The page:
• LARRY ABRAMSKY says:

    IN REHEARSING DOOLITTLE IN MY HIGH SCHOOL PRODUCTION OF ‘MY FAIR LADY’, I KEPT SWITCHING LYRICS IN ‘WITH A LITTLE BIT OF LUCK’ AND DROVE THE 80 YEAR OLD MUSIC DIRECTOR BATTY. THE DIRECTOR ALMOST REFUSED TO CAST ME THE NEXT YEAR AS BILLIS IN ‘SOUTH PACIFIC’ IF I DIDN’T PROMISE TO GET THE ORDER OF THE LYRICS RIGHT…

  • Francesca says:

    I’m actually studying and working on this show in class right now!

    Out acting class this year went to a Thespians competition and my friend decided to BS a monologue and make up a dramatic one to compete with. He did it and we all almost died during it. It wasn’t event that great and we all were dying of how ridiculous it was.

    Then he got a 95/100 on it and won a top award for it. We all died when it was announced. I’ll never forget it.

  • Aaron Deitsch says:

    My theater professor got up the first day of class and before saying anything like “welcome to theater class” or “hello, my name is professor…”, she just started performing the prologue to Romeo and Juliet. Kind of threw everyone off guard and garnered a lot of stares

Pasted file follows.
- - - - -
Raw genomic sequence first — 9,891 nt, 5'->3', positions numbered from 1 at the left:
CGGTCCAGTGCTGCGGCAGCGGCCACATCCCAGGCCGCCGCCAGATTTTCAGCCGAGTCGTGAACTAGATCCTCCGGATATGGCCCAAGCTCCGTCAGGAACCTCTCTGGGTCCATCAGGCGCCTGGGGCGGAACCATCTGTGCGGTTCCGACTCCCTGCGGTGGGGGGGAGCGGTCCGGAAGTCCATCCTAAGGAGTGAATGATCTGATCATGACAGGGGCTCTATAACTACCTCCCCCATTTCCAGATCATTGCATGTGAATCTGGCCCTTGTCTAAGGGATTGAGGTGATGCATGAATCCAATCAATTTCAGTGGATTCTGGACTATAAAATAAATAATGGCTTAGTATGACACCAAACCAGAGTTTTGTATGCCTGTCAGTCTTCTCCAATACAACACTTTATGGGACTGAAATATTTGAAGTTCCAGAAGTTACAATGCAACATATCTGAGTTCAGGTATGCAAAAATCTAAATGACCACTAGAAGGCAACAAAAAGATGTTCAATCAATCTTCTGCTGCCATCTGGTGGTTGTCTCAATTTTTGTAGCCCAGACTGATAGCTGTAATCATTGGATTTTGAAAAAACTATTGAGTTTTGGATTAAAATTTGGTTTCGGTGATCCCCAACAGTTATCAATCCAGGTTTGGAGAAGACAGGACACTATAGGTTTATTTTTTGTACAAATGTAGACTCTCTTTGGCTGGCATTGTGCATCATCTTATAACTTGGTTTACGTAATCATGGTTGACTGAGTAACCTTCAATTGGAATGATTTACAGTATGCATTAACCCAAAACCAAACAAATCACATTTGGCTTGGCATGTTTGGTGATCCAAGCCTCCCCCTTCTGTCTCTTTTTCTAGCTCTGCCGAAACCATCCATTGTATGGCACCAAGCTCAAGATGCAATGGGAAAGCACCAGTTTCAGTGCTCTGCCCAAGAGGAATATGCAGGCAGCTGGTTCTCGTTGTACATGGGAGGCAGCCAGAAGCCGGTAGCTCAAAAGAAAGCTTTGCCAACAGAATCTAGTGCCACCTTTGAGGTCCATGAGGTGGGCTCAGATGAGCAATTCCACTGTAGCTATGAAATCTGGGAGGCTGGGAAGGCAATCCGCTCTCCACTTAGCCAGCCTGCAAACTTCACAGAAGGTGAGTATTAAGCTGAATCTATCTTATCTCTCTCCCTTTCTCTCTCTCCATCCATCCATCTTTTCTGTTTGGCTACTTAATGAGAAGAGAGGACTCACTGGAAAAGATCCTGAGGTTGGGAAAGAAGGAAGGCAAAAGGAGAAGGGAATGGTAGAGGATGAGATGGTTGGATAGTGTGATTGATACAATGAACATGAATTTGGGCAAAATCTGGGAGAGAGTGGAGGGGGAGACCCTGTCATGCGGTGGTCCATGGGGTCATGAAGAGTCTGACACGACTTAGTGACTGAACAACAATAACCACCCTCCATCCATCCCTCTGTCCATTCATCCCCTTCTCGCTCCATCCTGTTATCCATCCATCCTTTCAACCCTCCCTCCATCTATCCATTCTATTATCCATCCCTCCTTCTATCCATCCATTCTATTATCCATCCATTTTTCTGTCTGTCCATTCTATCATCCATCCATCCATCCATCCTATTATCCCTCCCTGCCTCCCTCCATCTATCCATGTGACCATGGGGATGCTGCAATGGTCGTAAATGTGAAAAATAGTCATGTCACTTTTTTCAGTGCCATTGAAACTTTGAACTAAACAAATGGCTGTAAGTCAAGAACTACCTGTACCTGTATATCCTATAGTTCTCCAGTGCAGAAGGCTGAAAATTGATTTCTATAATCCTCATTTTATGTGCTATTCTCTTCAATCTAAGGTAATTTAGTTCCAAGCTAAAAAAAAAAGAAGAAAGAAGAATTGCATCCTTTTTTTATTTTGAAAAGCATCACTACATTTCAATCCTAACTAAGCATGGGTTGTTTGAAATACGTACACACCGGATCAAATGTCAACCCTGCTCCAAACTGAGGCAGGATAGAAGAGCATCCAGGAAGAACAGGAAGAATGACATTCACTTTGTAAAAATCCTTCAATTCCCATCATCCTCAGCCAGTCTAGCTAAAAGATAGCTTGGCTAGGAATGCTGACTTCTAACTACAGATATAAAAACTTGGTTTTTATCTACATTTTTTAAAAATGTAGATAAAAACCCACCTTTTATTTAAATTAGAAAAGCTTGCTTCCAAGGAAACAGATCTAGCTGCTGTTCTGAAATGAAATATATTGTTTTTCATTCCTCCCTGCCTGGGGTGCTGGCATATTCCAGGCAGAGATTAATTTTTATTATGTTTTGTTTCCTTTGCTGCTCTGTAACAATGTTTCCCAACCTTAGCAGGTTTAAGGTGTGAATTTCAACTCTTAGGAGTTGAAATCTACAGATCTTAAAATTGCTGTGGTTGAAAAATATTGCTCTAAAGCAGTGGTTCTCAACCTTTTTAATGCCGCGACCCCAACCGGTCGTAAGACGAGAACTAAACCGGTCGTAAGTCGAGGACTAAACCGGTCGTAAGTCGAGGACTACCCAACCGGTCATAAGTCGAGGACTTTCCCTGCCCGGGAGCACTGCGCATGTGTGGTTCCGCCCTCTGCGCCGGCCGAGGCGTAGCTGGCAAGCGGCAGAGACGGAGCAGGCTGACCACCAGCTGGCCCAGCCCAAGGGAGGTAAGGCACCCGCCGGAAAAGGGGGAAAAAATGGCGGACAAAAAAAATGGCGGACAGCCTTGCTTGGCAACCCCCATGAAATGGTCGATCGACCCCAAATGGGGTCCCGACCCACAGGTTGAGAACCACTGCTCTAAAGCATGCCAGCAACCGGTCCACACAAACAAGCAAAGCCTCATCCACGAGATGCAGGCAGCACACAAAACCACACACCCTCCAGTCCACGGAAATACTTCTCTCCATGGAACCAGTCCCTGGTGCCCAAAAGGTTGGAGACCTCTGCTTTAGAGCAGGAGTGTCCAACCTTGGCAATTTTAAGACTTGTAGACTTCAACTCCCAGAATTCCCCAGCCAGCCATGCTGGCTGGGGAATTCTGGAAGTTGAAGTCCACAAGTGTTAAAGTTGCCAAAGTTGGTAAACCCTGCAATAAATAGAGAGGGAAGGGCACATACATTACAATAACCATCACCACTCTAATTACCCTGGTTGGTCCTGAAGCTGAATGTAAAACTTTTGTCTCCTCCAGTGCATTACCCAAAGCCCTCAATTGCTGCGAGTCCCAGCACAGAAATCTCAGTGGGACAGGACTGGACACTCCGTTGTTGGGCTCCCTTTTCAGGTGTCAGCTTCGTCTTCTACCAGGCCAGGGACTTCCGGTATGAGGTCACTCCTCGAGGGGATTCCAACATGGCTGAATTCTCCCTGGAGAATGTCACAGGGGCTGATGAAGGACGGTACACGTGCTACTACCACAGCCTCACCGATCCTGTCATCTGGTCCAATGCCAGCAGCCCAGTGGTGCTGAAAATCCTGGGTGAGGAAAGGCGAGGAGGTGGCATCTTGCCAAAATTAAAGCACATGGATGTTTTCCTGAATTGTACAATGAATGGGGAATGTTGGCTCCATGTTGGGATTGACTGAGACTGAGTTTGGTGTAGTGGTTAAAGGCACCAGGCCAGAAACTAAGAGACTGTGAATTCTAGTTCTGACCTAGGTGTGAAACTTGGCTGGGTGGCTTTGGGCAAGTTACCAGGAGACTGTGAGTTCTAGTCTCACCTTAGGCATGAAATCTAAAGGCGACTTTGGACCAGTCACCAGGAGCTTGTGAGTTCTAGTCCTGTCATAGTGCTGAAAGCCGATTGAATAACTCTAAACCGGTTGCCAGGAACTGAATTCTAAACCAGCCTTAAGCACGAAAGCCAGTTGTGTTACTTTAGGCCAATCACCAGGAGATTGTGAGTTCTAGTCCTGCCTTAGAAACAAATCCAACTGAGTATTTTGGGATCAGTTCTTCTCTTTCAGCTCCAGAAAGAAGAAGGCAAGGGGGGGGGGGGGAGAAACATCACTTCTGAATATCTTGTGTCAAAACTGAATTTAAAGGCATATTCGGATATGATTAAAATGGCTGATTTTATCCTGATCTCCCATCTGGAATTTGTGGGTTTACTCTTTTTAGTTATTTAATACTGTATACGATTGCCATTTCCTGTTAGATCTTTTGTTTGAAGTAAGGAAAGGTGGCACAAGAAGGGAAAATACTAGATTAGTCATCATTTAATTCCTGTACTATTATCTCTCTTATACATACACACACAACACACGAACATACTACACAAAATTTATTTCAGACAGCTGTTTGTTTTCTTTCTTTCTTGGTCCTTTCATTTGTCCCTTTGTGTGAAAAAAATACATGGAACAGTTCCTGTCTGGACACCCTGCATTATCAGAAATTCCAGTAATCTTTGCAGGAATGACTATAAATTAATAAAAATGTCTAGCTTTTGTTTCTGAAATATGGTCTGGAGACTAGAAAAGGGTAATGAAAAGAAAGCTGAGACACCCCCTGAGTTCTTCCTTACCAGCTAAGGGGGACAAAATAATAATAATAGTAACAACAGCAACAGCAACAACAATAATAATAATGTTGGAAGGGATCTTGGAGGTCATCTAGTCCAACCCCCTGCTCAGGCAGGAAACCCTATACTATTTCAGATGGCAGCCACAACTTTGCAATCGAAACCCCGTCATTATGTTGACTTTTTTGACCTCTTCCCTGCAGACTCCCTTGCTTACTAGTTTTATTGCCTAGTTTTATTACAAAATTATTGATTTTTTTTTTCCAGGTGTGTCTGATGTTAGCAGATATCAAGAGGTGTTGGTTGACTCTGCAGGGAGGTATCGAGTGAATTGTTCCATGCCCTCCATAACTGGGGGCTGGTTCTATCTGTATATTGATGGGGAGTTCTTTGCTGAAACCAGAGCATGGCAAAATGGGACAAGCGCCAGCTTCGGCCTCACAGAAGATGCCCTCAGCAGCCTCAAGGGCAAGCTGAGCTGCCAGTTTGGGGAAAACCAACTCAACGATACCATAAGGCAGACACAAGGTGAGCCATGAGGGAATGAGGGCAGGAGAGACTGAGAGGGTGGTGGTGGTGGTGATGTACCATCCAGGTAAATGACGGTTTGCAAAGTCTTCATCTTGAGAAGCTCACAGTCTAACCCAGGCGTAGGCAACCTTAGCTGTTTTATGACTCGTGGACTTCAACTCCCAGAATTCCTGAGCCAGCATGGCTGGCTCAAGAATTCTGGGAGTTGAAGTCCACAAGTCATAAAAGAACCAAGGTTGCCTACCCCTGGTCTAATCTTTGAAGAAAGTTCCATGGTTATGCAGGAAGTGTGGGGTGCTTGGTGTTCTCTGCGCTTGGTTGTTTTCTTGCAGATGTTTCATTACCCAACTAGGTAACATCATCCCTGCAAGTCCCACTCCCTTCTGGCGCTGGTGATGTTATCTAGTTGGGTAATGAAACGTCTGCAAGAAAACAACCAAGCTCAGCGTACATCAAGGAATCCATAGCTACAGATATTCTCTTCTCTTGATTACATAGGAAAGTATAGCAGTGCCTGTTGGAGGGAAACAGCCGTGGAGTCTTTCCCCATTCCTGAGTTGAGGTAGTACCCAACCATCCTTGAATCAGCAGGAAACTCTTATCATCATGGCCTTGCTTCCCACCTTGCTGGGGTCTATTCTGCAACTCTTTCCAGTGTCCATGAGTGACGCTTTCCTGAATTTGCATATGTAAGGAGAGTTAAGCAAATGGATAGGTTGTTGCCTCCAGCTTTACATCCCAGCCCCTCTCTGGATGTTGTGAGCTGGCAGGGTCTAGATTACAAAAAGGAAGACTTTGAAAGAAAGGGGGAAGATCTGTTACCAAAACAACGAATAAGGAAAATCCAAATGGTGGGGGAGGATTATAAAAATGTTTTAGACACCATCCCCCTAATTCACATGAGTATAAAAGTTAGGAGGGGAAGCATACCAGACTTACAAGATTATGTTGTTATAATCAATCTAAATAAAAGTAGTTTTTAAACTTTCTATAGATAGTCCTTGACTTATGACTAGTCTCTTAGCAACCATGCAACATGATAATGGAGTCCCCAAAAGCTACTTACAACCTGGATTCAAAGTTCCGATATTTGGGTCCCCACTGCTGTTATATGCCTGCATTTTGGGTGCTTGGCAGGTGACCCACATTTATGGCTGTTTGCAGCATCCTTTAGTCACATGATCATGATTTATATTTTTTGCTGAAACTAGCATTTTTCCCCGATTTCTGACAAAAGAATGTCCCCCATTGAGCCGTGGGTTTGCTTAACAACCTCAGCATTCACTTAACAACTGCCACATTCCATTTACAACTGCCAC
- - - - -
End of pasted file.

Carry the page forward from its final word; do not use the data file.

• Liz Wollman says:

    During my senior year in high school, I took advanced acting and one of my fellow students was (and remains) a devout Muslim. We were practicing physical moves–stage-slaps, basic combat moves, stage eating, and fainting, and during the fainting part, my friend actually fainted (it was during Ramadan, and she was hungry). We all spent a few second roundly congratulating her on how realistic she looked and how natural the fall was before realizing that she had actually fainted and was unconscious! And yes, I swear it, this actually happened.

  • Claire says:

    I have such admiration for actors; I’ve always been an audience member who enjoys theater by viewing, reading, and listening to plays and musicals.

  • EllenFD says:

    First day of theater class the professor railed against egocentric performances and proceeded to lambaste Danny Kaye for going off script and hamming it up as Nosh in TWO BY YOU. As a huge Kaye fan, I was chagrined and didn’t feel like returning. But I did.

  • So it was in the 70’s and I was at the Actors Institute in NYC. And I was doing scene work. I did a scene from BUTTERFLIES ARE FREE. I was 20 something. My scene partner was much younger.
    He was Fisher Stevens. Back then he was 14!

    I was also brought by friend Sanford Hoffman back in the same time to an Improv Class. It turned out to be Sheldon Patinkin’s Class. Yup Second City. And in that class I worked with J.J. Barry, Martin Friedberg and many others. I had Mathew and Adam Arkin in my class too. Mathew gave me my first bouquet of flowers. Funny how these memories stay and stay…

  • Alexis says: